18 Behold, what I have seen to be hgood and fitting is to eat and drink and find enjoyment11 in all the toil with which one toils under the sun the few days of his life that God has given him, for this is his ilot. 19 Everyone also to whom jGod has given kwealth and possessions land power to enjoy them, and to accept his lot and rejoice in his toilthis is mthe gift of God. 20 For he will not much remember the days of his life because God keeps him occupied with joy in his heart.

nThere is an evil that I have seen under the sun, and it lies heavy on mankind: a man oto whom pGod gives wealth, possessions, and honor, so that he qlacks nothing of all that he desires, yet God rdoes not give him power to enjoy them, but a stranger enjoys them. This is vanity;12 it is a grievous evil. If a man fathers a hundred children and lives many years, so that sthe days of his years are many, but his soul is not satisfied with life’s tgood things, and he also has no uburial, I say that va stillborn child is better off than he. For it comes in vanity and goes in darkness, and in darkness its name is covered. Moreover, it has not wseen the sun or known anything, yet it finds xrest rather than he. Even though he should live a thousand years twice over, yet enjoy13 no gooddo not all go to the one place?

yAll the toil of man is for his mouth, yet his appetite is not satisfied.14 For what advantage has the wise man zover the fool? And what does the poor man have who knows how to conduct himself before the living? Better ais the sight of the eyes than the wandering of the appetite: this also is bvanity and a striving after wind.

10 Whatever has come to be has calready been named, and it is known what man is, and that he is not able to ddispute with one stronger than he. 11 The more words, the more vanity, and what is the advantage to man? 12 For who knows what is good for man while he lives the few days of his evain15 life, which he passes like fa shadow? For who can tell man what will be gafter him under the sun?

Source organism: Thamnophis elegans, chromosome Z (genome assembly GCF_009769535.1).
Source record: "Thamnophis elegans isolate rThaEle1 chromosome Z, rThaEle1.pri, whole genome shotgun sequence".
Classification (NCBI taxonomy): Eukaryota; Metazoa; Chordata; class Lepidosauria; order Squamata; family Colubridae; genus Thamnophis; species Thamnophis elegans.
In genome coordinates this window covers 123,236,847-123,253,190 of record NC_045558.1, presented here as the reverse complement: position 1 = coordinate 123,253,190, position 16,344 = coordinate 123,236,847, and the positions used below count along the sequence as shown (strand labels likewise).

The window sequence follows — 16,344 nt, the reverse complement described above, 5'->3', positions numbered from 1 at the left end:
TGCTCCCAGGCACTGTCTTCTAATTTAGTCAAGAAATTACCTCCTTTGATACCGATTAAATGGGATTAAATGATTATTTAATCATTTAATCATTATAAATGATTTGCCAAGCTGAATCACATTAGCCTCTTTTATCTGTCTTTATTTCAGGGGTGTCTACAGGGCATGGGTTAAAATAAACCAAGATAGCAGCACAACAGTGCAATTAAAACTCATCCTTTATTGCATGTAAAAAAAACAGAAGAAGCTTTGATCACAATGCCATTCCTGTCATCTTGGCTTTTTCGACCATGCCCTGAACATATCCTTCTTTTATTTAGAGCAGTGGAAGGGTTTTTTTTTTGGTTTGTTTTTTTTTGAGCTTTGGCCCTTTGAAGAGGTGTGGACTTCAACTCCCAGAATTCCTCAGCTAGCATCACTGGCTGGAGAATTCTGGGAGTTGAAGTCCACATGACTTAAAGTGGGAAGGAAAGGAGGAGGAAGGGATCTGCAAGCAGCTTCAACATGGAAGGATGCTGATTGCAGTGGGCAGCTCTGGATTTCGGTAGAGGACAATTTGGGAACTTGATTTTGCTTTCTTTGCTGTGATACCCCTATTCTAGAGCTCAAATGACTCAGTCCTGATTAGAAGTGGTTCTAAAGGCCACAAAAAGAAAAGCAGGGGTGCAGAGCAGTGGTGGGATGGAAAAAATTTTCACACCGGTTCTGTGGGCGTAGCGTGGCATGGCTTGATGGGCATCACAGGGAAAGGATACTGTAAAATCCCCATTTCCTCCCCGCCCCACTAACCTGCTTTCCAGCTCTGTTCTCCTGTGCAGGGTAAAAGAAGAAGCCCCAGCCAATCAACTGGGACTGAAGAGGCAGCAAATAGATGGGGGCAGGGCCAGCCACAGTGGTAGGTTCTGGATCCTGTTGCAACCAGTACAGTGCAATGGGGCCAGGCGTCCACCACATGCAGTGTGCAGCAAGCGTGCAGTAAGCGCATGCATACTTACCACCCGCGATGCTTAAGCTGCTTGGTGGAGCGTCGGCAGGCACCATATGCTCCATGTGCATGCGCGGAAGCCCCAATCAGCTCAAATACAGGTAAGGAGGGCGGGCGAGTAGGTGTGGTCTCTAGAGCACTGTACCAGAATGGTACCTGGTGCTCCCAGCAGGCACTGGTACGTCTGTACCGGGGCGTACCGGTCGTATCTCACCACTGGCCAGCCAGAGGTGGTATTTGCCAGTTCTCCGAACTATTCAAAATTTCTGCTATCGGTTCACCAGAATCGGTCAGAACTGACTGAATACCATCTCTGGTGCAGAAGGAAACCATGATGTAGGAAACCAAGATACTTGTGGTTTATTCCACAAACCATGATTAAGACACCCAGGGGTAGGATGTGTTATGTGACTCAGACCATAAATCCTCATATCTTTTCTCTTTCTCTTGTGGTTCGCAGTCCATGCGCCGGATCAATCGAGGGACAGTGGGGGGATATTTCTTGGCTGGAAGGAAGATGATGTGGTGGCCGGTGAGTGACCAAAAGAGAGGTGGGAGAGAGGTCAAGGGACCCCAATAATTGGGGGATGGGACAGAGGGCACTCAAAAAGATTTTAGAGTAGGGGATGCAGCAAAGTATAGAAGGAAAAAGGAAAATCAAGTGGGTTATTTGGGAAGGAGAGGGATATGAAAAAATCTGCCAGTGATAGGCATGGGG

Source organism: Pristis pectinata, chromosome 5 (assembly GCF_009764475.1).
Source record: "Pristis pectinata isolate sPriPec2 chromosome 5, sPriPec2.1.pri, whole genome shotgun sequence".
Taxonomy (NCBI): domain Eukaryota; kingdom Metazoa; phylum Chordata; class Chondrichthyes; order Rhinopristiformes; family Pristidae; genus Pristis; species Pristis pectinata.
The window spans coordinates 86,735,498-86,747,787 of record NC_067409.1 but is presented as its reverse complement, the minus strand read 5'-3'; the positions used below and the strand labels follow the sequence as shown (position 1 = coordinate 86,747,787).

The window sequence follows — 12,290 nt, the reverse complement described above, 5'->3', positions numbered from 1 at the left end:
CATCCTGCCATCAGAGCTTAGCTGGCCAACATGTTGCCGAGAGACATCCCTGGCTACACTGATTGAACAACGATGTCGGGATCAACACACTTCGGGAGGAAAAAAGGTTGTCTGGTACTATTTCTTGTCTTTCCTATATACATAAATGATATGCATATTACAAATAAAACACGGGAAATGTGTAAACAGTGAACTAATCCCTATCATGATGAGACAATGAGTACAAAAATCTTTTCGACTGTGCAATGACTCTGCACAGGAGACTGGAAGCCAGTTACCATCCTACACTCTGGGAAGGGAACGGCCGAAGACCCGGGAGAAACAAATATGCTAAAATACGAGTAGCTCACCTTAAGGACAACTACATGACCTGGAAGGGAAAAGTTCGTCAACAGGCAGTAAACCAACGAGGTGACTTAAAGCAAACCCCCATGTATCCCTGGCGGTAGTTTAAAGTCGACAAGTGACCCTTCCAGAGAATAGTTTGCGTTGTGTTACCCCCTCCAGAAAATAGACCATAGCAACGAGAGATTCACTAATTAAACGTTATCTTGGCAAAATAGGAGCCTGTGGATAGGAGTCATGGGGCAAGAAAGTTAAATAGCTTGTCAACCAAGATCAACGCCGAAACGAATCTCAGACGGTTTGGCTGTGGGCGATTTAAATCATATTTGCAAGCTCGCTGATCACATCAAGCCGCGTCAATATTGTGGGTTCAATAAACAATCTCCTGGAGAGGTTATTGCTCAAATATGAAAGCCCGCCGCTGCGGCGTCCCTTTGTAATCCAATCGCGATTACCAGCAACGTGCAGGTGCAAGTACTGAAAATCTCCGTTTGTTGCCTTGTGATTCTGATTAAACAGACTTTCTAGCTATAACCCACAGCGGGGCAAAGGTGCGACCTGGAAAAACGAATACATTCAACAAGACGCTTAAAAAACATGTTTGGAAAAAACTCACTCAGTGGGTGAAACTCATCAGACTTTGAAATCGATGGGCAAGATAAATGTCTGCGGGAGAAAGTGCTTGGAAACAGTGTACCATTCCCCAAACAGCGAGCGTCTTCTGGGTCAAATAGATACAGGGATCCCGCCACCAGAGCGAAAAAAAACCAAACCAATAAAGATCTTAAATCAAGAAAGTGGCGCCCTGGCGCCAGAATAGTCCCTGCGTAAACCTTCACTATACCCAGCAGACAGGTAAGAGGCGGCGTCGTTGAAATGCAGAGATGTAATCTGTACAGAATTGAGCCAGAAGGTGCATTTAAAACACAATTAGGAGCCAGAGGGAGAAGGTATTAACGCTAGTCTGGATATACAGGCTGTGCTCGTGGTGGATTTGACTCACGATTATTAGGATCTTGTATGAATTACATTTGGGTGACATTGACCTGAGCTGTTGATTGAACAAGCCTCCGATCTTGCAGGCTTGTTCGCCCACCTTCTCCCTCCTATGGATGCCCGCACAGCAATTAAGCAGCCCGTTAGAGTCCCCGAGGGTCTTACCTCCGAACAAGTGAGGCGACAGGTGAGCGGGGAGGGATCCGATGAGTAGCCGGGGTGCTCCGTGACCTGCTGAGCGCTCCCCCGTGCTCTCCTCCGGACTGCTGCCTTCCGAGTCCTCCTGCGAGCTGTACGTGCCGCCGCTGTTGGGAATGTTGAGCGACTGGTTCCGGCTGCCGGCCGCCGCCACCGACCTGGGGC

How Long, O Lord?

A Psalm of yAsaph.

79  O God, zthe nations have come into your ainheritance;

they have defiled your bholy temple;

they have claid Jerusalem in ruins.

They have given dthe bodies of your servants

to the birds of the heavens for food,

the flesh of your efaithful to fthe beasts of the earth.

They have poured out their blood like water

all around Jerusalem,

and there was gno one to bury them.

We have become ha taunt to our neighbors,

hmocked and derided by those around us.

iHow long, O Lord? Will you be angry jforever?

Will your kjealousy lburn like fire?

mPour out your anger on the nations

that ndo not know you,

and on the kingdoms

that odo not call upon your name!

For they have devoured Jacob

and laid waste his habitation.

pDo not remember against us qour former iniquities;1

let your compassion come speedily to meet us,

for we are rbrought very low.

sHelp us, O God of our salvation,

for the glory of your name;

deliver us, and tatone for our sins,

for your uname’s sake!

10  vWhy should the nations say,

Where is their God?

Let wthe avenging of the outpoured blood of your servants

be known among the nations before our eyes!

11  Let xthe groans of the prisoners come before you;

according to your great power, preserve those ydoomed to die!

12  Return zsevenfold into the alap of our neighbors

the btaunts with which they have taunted you, O Lord!

13  But we your people, the csheep of your pasture,

will dgive thanks to you forever;

from generation to generation we will recount your praise.